Somewhat reluctantly, Athar Afzal finally gave up on BlackBerry earlier this year.
He was a longtime fan of the iconic Canadian phone brand but his company forced employees who weren’t already using iPhones to transition over. He was ready to make the change though, having grown fed up with the slowness of his aging BlackBerry Priv.
According to online measurement firm comScore, there aren’t many holdouts left in Canada still using a BlackBerry.
BlackBerrys accounted for only three per cent of the smartphones used in Canada at the end of last year, says comScore.
A decade ago, the BlackBerry brand was at its peak — but about to experience a precipitous decline with the release of the first iPhone and the subsequent unveiling of the Google Android platform. In 2016, after years of failing to stem market share losses, BlackBerry announced a monumental change in strategy. The company’s new focus would be on software and it would no longer make phones, although partnerships with other hardware makers kept the brand alive.
“They never kept up with the times,” Afzal lamented. “They just sold it on the keyboard.”
Piotr Makuch also gave up on his BlackBerry Priv recently and switched to an iPhone.
“I wouldn’t say I’m an absolute die-hard but I certainly appreciated a lot of the things that they do and I’ve always enjoyed my BlackBerry devices,” he said.
“I’d never had an iPhone before and I appreciate that for all the limitations in terms of its customizability, with anything I run everything just works smoothly and nicely. And that’s a nice change from the Priv which would kind of chug when I tried to launch apps sometimes.”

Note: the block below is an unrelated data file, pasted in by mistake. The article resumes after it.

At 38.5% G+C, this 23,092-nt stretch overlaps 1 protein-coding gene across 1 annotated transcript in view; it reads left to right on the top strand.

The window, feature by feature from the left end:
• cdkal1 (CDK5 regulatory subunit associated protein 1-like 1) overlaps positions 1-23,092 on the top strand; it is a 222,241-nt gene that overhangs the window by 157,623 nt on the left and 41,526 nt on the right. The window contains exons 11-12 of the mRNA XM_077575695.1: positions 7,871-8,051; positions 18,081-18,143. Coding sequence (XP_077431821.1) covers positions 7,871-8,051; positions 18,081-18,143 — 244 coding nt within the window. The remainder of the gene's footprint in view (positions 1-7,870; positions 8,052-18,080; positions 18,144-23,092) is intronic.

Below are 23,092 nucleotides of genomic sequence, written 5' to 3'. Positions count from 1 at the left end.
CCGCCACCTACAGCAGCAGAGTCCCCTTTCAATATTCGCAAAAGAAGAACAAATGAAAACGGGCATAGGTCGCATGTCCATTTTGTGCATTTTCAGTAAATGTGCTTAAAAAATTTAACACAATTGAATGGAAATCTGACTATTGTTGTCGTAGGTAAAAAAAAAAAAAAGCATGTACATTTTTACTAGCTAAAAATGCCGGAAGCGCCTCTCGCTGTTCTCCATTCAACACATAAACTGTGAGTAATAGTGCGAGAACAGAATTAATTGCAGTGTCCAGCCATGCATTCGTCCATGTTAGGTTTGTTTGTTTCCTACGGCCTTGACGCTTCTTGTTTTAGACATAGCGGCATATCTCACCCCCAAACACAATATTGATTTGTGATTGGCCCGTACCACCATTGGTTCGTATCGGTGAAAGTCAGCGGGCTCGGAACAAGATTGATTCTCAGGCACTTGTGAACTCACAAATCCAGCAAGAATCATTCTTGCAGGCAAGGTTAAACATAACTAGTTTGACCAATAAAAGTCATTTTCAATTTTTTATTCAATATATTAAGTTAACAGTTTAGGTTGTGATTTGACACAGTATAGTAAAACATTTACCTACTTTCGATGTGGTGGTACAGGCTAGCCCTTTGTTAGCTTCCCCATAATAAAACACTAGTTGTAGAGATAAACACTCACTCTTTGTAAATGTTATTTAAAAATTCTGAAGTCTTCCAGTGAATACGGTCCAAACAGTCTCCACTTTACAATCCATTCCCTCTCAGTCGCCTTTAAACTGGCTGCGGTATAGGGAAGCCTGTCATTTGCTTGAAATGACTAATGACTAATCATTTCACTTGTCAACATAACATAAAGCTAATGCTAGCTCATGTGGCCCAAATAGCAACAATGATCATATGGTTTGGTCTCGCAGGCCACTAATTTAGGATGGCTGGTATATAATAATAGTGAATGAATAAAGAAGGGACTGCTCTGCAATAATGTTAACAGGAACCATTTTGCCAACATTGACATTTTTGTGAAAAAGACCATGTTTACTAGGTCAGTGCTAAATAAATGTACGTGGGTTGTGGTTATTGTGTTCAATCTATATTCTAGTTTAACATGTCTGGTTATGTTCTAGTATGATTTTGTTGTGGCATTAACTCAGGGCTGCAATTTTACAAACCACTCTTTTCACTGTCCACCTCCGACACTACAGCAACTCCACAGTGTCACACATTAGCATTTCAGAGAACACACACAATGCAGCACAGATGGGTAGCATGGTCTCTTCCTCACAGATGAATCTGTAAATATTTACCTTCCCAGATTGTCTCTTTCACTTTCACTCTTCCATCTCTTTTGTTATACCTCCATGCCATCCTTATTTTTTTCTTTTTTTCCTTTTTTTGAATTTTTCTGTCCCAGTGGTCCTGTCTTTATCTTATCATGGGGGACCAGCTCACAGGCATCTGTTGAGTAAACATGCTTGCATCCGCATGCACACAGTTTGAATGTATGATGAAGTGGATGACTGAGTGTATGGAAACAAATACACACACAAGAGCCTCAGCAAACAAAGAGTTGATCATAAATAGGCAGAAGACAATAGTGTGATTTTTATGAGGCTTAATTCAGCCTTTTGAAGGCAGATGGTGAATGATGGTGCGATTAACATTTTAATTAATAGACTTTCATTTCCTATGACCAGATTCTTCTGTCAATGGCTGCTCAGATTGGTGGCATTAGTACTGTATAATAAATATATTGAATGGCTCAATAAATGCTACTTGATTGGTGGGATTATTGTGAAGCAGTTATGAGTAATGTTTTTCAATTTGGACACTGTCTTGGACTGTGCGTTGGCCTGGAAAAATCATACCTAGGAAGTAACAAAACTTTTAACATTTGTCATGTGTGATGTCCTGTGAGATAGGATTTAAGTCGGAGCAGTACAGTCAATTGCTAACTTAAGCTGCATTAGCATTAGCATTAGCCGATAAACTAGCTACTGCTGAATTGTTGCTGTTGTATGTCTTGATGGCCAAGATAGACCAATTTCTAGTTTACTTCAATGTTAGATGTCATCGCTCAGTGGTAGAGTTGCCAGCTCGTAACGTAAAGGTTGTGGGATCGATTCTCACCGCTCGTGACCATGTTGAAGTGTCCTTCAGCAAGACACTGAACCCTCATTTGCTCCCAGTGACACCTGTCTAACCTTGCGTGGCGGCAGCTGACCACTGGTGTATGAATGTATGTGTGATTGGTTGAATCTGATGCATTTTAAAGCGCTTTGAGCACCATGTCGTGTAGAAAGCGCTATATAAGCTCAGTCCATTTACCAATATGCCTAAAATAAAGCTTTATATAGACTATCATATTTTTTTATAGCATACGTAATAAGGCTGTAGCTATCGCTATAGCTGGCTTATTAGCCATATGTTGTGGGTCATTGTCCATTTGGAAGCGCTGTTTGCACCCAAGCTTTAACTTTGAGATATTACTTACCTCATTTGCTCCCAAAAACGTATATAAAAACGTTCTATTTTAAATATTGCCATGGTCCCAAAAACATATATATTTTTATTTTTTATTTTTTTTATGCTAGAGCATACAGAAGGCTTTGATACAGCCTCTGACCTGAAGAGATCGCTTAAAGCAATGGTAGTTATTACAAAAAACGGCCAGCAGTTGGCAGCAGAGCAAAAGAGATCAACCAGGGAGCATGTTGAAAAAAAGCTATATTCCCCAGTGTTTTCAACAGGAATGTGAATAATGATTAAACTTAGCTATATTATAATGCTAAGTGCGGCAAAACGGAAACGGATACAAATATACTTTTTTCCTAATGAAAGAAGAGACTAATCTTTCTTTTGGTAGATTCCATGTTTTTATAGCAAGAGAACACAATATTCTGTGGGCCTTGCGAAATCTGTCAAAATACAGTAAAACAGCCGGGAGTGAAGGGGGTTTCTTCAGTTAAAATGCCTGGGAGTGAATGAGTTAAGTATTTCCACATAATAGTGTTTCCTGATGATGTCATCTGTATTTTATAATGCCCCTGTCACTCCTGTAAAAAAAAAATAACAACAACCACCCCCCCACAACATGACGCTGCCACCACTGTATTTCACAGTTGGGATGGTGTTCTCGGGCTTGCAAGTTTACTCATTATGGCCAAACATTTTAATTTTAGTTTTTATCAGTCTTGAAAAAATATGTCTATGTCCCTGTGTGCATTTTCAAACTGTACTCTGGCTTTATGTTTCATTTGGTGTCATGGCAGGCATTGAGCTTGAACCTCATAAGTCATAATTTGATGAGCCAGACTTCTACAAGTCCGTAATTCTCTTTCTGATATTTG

Afzal said a lack of operating system updates for his Priv left him frustrated as his device just got slower and slower. And while he appreciated that the device was marketed around data security, he found the software was unreasonably sluggish.
“Every time you had to restart your BlackBerry it would take (up to) five minutes because it would go through all the security settings again. So from a functionality perspective, it would take forever, and it ended up becoming a nuisance actually,” Afzal said.
But there are some BlackBerry loyalists who still remain faithful to the brand and hopeful for the future.
Last year, Chinese company TCL released the well-reviewed KeyOne, which had the trademark BlackBerry keyboard, and it’s set to unveil the Key2 next month. A teaser ad promotes the phone with the tagline “an icon reborn.” TCL is one of the companies BlackBerry licensed its brand to.
Makuch said he’s still open to getting another BlackBerry down the road, as long as it’s priced reasonably and not competing with a top-of-the-line iPhone.
“I think about that keyboard all the time,” he said. “I really wish the phones were priced better.”